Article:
The build-up to the latest Premiership clash between Arsenal and Manchester United started even earlier than usual.
Sir Alex Ferguson kicked things off on 15 January when he gave an interview recalling the events surrounding the last fixture, in October.
The Manchester United manager said Arsene Wenger was "a disgrace" and owed him an apology for his behaviour.
BBC Sport keeps track of what happened next, as well as the latest news ahead of the 1 February game at Highbury.
23.01.05 NO-ONE TELLS ME WHAT TO DO
Arsene Wenger again keeps the simmering row in the public domain by responding to the Premier League's attempted 'gagging'.
"I don't even know the Premier League statement because I have not read it," says the Arsenal boss.
"I don't know why I cannot say what I think any more and I feel as free as before to say what I think.
"If I feel I have to say something I will say it. You know it well enough.
"I said last week after Bolton that I do not want to comment on that situation any more because there are more interesting things in football.
"I haven't said anything and I just don't want to say anything but it is not because the Premier League tells me."
20.01.05 PEACE IN OUR TIME
Premier League chief executive Richard Scudamore releases a statement announcing a truce.
Scudamore met Arsenal vice-chairman David Dein and Manchester United chief executive David Gill at a meeting in the morning.
"Both clubs have agreed that public comments would be limited to pre-match and post-match analysis of the forthcoming fixture," said Scudamore.
Earlier in the day, Football Association chairman Geoff Thompson had been the latest to impose a gagging order on Wenger and Ferguson.
Thompson made it clear a peace pact had to be reached or punishment would follow.
"We're prepared to take whatever action is necessary," Thompson told The Sun newspaper.
19.01.05 THE POLICE STEP IN
Barry Norman, the commander of the Metropolitan Police in the borough of Islington, suggests that the row between Wenger and Ferguson could have damaging consequences.
The two teams meet at Highbury on 1 February and Norman, who is in charge of match-day security at the ground, expresses concern.
"Any activity in the build-up to the game which increases the intensity and hostility of the supporters is not responsible and should be stopped," said Norman.
Sports Minister Richard Caborn chips in, saying: "Let's get back to them doing what they do best and that's managing damn good football teams. We have had the pantomime."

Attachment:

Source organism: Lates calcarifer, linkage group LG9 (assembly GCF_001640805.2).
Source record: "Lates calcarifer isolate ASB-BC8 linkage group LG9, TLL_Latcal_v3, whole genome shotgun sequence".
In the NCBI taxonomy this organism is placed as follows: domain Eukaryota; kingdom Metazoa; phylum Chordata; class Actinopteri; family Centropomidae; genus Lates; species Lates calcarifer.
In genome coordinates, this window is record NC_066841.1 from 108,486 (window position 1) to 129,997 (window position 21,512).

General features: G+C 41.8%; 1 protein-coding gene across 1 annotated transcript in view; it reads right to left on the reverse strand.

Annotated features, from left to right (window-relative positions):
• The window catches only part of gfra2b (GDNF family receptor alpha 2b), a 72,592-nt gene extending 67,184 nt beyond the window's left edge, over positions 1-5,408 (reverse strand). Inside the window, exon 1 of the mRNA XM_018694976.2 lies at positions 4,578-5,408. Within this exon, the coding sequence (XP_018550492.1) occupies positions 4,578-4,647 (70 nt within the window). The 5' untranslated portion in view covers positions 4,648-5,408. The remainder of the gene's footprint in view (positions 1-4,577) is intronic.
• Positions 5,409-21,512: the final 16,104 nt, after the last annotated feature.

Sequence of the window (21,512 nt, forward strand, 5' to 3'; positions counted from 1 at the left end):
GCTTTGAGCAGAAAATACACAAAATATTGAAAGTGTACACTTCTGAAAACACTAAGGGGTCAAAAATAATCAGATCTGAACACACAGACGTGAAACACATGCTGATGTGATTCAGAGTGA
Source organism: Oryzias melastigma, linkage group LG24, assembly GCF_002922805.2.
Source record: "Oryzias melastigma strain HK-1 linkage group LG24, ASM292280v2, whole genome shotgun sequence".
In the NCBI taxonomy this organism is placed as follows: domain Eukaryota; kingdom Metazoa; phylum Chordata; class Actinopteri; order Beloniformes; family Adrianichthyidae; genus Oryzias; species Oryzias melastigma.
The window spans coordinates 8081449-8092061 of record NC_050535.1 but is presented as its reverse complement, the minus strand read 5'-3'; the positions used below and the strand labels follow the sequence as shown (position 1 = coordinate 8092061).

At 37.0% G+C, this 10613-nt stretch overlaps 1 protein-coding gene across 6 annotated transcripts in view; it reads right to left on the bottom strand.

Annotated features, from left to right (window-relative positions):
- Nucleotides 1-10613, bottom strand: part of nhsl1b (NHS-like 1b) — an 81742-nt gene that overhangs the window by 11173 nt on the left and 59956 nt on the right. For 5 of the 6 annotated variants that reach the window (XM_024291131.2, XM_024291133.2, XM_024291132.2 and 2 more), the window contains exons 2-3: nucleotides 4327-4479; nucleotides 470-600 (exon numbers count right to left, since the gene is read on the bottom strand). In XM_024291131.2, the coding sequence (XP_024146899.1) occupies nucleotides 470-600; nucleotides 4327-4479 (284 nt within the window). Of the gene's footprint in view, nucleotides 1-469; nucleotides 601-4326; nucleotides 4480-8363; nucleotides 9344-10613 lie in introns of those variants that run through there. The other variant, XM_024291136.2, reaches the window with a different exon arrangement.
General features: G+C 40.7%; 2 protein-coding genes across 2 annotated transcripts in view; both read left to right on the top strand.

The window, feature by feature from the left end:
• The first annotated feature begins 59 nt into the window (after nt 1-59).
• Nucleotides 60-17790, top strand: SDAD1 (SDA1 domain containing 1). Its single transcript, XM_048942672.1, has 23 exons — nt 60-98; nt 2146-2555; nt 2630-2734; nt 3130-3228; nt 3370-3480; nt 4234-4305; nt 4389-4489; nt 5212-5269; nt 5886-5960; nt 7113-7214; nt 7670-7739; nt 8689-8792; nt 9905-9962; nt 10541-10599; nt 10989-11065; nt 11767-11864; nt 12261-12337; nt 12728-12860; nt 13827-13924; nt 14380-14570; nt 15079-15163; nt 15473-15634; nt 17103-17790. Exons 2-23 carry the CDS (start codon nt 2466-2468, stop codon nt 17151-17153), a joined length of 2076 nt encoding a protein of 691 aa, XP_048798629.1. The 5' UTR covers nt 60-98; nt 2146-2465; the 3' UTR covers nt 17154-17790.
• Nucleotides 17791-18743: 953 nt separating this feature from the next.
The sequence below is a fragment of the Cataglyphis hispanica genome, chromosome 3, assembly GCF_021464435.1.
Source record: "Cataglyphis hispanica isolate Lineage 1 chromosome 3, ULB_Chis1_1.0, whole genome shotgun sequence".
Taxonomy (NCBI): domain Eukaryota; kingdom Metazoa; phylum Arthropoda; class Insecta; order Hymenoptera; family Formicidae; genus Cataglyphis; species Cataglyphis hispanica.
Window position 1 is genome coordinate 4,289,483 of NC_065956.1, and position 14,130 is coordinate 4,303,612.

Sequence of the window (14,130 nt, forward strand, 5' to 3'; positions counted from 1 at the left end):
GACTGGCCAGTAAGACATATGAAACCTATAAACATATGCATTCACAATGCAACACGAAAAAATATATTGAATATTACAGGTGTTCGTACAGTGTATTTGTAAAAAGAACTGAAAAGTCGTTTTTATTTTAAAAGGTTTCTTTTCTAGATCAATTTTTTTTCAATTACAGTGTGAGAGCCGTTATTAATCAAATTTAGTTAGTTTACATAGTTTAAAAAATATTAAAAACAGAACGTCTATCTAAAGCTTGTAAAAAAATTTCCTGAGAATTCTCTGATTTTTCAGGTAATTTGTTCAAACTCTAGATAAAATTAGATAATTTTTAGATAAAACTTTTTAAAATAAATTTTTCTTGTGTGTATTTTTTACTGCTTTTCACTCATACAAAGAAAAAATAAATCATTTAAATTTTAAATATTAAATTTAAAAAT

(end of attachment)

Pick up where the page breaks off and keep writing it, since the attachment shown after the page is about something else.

18.01.05 WENGER CUTS LOOSE ... AGAIN
By now warming to the row, Wenger goes on French television to say: "Ferguson's out of order. He has lost all sense of reality."
The Arsenal boss adds: "He is going out looking for a confrontation, then asking the person he is confronting to apologise.
"He's pushed the cork in a bit far this time and lost a lot of credibility by saying what he said."
Ferguson appeared at a news conference but would only talk about their FA Cup replay at Exeter.
Meanwhile it is announced that Graham Poll is to be the referee entrusted with keeping the peace at Highbury on 1 February.
17.01.05 WENGER CUTS LOOSE
Despite insisting he would no longer rise to Ferguson's bait, Wenger now claims the United boss should be charged with bringing the game into disrepute.
"What I don't understand is that he does what he wants and you (the press) are all at his feet," Wenger tells a small group of reporters.
"The situation has been judged and there is a game going on in a month.
"The managers have a responsibility to protect the game before the game. But in England you are only punished for what you say after the game."
16.01.05 WENGER KEEPS HIS COUNSEL
Wenger's initial response to Ferguson's accusation that he was "a disgrace" is circumspect.
"I've always been consistent with that story and told you nothing happened," says the Arsenal boss in the wake of a 1-0 defeat at Bolton, which leaves the Gunners 10 points adrift of Chelsea.
"If he has to talk, he talks. If he wants to make a newspaper article, he makes a newspaper article.
"He doesn't interest me and doesn't matter to me at all. I will never answer to any provocation from him any more."
15.01.05 FERGUSON HITS THE HEADLINES
The Manchester United boss gives an interview to The Independent newspaper, in which he recalls the aftermath of his team's 2-0 win over Arsenal in October.
"In the tunnel Wenger was criticising my players, calling them cheats, so I told him to leave them alone and behave himself," said Ferguson.
"He ran at me with hands raised saying 'what do you want to do about it?'
"To not apologise for the behaviour of the players to another manager is unthinkable. It's a disgrace, but I don't expect Wenger to ever apologise, he's that type of person."